(2) industrial hemp; or

(3) any other ingredient combined with marihuana to prepare topical or oral administrations, food, drink, or other products.

Pandora’s box. The sky’s the limit on this stuff. How about insect repellent for those seeking the Pure Michigan high while camping? Rocky Mountain High has nothing on the Great Lakes High – how about sunscreen to take to the beach? You get the idea. Both of these substances are absorbed into the body through the skin. “Yeah officer, we’re just headed back home from the beach. Like wow, man…”

(f) “Marihuana accessories” means any equipment, product, material, or combination of equipment, products, or materials, which is specifically designed for use in planting, propagating, cultivating, growing, harvesting, manufacturing, compounding, converting, producing, processing, preparing, testing, analyzing, packaging, repackaging, storing, containing, ingesting, inhaling, or otherwise introducing marihuana into the human body.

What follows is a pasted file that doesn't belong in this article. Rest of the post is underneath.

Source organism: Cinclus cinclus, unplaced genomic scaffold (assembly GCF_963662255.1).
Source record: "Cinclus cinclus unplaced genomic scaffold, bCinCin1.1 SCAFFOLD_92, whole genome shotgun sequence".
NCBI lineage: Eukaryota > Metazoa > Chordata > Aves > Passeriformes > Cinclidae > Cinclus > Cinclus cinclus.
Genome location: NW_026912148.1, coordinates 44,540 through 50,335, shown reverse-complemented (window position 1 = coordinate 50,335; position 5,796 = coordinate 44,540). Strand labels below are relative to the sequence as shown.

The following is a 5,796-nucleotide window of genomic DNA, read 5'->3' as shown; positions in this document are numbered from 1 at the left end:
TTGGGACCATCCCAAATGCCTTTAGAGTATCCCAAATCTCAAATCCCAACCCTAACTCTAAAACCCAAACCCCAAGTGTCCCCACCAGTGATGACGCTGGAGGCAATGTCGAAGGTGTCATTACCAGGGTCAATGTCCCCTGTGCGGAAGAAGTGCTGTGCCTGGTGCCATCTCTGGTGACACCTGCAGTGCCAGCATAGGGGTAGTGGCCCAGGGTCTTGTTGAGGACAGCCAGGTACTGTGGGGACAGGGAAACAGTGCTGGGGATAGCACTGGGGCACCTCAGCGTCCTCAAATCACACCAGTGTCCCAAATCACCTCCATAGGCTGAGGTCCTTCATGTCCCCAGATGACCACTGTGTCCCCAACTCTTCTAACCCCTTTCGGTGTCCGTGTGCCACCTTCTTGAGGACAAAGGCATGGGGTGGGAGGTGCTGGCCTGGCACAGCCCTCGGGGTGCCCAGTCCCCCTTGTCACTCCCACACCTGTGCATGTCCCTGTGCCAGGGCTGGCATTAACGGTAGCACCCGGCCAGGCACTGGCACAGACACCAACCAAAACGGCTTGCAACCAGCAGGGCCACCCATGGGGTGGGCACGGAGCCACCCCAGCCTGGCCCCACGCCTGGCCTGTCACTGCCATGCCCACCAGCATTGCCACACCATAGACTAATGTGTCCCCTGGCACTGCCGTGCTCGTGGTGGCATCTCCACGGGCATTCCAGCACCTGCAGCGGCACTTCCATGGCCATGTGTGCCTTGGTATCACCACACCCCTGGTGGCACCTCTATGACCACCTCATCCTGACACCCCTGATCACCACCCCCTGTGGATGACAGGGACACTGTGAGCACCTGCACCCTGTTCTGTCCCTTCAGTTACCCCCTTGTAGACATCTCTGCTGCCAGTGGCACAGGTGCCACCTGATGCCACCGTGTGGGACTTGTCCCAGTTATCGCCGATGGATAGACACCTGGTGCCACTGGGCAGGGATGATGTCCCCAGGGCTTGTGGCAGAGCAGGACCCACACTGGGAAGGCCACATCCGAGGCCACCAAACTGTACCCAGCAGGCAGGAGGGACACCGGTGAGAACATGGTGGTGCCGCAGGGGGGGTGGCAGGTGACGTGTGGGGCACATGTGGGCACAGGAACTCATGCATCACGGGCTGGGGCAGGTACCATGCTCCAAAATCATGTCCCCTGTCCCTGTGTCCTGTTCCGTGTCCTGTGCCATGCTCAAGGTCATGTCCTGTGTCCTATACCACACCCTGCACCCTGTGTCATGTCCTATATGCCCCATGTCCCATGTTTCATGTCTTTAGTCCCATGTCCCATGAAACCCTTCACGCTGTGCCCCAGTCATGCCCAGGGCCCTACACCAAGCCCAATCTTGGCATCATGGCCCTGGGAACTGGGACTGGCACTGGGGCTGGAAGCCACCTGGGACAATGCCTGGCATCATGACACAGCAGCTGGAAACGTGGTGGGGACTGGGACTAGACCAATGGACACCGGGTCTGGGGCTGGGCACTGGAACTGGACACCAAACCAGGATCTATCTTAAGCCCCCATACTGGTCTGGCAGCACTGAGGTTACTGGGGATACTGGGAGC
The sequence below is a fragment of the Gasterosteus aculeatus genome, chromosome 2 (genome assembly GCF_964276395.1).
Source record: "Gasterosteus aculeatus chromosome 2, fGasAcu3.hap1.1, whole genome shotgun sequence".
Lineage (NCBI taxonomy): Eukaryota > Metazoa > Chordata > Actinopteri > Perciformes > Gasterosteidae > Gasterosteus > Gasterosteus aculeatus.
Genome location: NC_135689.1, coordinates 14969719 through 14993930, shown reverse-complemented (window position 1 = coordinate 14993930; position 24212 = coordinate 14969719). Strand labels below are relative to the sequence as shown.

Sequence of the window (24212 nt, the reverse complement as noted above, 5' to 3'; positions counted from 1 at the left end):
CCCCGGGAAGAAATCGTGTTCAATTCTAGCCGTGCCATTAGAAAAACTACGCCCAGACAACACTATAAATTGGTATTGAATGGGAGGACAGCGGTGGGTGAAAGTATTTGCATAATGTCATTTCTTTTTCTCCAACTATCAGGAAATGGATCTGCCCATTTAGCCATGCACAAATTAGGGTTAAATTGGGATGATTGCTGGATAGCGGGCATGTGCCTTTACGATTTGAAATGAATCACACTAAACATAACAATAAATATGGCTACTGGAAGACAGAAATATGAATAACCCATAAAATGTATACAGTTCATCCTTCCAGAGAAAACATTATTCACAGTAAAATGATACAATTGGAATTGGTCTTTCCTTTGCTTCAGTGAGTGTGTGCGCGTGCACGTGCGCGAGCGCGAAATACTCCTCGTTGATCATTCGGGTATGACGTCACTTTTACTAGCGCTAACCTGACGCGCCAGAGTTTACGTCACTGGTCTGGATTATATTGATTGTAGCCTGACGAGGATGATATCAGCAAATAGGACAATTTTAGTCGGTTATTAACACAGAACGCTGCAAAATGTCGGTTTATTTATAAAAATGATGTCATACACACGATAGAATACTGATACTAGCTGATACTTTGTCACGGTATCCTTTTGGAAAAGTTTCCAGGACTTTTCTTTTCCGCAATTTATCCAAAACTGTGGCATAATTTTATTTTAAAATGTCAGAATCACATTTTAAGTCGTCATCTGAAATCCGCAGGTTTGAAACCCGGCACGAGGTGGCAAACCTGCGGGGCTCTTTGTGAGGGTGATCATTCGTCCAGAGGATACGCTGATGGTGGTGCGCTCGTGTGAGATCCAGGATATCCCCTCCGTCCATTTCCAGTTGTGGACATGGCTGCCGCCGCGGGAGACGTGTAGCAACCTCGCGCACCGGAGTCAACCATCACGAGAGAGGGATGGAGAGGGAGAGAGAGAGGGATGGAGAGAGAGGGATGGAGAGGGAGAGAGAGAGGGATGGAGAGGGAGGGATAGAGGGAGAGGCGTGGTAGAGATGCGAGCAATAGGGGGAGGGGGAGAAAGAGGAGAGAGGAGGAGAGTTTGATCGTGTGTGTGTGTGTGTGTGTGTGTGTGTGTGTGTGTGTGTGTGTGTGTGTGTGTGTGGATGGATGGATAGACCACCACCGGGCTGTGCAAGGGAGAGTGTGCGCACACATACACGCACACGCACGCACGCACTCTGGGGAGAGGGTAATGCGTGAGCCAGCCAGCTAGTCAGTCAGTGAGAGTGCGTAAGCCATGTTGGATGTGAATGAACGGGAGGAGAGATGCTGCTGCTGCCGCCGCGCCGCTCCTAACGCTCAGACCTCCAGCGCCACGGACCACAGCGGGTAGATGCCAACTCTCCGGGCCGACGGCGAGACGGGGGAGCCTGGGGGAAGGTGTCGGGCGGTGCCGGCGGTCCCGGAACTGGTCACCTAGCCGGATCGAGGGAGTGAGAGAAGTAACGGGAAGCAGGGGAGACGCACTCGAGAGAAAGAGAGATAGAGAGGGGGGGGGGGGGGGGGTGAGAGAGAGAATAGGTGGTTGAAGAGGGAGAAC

(g) “Marihuana concentrate” means the resin extracted from any part of the plant of the genus cannabis.

(h) “Marihuana establishment” means a marihuana grower, marihuana safety compliance facility, marihuana processor, marihuana microbusiness, marihuana retailer, marihuana secure transporter, or any other type of marihuana-related business licensed by the department.

(i) “Marihuana grower” means a person licensed to cultivate marihuana and sell or otherwise transfer marihuana to marihuana establishments.

(j) “Marihuana-infused product” means a topical formulation, tincture, beverage, edible substance, or similar product containing marihuana and other ingredients and that is intended for human consumption.

This is pretty broad, covers just about anything you can imagine. Gives a pretty wide berth for those who want to drive home from a party, or just having your regular one or two drinks laced with pot after work.

(k) “Marihuana microbusiness” means a person licensed to cultivate not more than 150 marihuana plants; process and package marihuana; and sell or otherwise transfer marihuana to individuals who are 21 years of age or older or to a marihuana safety compliance facility, but not to other marihuana establishments.